To the Editor:
On Tuesday, Texas Proposition 3 (SJR 27) was on the ballot in Texas as a legislatively referred constitutional amendment .
It appeared as follows on the ballot (from the Texas.gov site): “The constitutional amendment to prohibit this state or a political subdivision of this state from prohibiting or limiting religious services of religious organizations.” The site continued: “This proposes barring the State of Texas or a political subdivision from enacting, adopting, or issuing a statute, order, proclamation, decision, or rule that prohibits or limits religious services. This would apply to religious services, including those conducted in churches, congregations, and places of worship, in the state by a religious organization established to support and serve the propagation of a sincerely held religious belief.”
In this cleverly worded proposition, a “no vote” would have let the state enact prohibitions; a “yes vote” would stop the state from having the right to execute such infringements. The U.S. and local governments — under the guise of protection of its citizens — have succeeded during this pandemic in doing to houses of worship that which no imprisonment, no oppression, no prior pandemic or any war has ever done in U.S. history.
They prohibited churches from holding public worship under the banner of them not being deemed “essential services”. So the state attempted to make churches obsolete, silent, and irrelevant to the suffering, isolation, pain, and spiritual needs of the people.
This was done because religious freedom was not seen as an indispensable aspect for the spiritual, moral, and emotional welfare of the people during COVID19; also because some churches took no precautions.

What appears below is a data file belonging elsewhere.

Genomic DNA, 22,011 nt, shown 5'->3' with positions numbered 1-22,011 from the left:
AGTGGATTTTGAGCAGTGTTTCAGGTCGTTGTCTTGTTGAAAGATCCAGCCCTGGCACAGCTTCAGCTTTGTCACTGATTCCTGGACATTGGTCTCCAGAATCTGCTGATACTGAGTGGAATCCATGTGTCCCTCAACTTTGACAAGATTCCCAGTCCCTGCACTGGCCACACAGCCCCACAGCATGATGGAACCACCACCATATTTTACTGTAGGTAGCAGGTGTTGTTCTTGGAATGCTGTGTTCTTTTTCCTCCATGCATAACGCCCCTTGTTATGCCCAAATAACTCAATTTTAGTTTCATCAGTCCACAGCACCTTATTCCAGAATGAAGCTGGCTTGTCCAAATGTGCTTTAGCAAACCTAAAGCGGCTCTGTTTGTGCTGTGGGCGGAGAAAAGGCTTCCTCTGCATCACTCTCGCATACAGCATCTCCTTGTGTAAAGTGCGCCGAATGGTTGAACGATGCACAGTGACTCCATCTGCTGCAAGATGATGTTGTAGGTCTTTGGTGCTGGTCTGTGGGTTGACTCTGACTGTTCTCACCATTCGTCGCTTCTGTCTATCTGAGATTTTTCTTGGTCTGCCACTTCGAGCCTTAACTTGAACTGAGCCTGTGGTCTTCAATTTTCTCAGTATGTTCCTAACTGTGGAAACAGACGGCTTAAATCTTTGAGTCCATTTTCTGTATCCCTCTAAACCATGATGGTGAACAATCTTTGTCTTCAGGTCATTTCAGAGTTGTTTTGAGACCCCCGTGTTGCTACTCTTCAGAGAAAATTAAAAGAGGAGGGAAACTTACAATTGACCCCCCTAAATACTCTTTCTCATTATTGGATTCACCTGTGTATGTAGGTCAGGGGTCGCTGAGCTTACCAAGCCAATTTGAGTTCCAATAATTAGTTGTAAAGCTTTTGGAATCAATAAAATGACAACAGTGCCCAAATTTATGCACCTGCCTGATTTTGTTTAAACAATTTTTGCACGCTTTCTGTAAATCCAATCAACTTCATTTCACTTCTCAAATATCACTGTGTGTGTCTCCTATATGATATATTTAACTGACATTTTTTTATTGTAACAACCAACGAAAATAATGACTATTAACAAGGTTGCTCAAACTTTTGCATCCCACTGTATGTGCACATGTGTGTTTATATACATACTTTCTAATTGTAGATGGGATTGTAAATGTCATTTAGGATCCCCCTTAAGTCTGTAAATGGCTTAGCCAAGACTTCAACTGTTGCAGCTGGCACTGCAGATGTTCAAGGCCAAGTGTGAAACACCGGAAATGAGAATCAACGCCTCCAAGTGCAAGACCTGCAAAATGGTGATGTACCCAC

The makeshift bands that performed in front of churches; the many church-sponsored food pantries for citizens; and worship services on TV became the norm in worshipping communities.
The spiritual vacuum created was due, in part, to the heavy Christian emphasis on virtual communal worship and social justice at the expense of abandoning (rather than fostering) the physical presence of the believers assembled together.
Even religious organizations that have strictly social justice-oriented or charity-based movements could have been controlled by the state in terms of whether they can meet or not if this law was passed.
The astounding occurrence is that the well over 100 religious organizations in the area (listed weekly in the KDH) did not band together to support the bill with a yes vote that would have prohibited the state government from not only controlling their right to assemble, but subjecting them to the whim of the state that could close them down as it sees fit or limit them as the bill reads.
This would have been all under the paternalistic pretense of safety or concern; pandemic notwithstanding. Such an attitude would have given the state unbridled authority to violate the first amendment of the U.S. Constitution; namely: “Congress shall make no law respecting an establishment of religion, or prohibiting the free exercise thereof; or abridging the freedom of speech, or of the press; or the right of the people peaceably to assemble, and to petition the Government for a redress of grievances.” A clear case for the ACLU which never got involved.
Why would Americans who pride themselves on freedom, vote in support of giving such a power to the government?
Only in communist and dictatorial nations have such extreme laws limiting people’s rights to assemble (let alone worship) has this been enacted or mandated on a people. If this mentality of limiting people’s religious rights would ever pass unobserved and with inaction by religious leaders — dare I say it while I can? God help us all!!!
retired U.S. Army major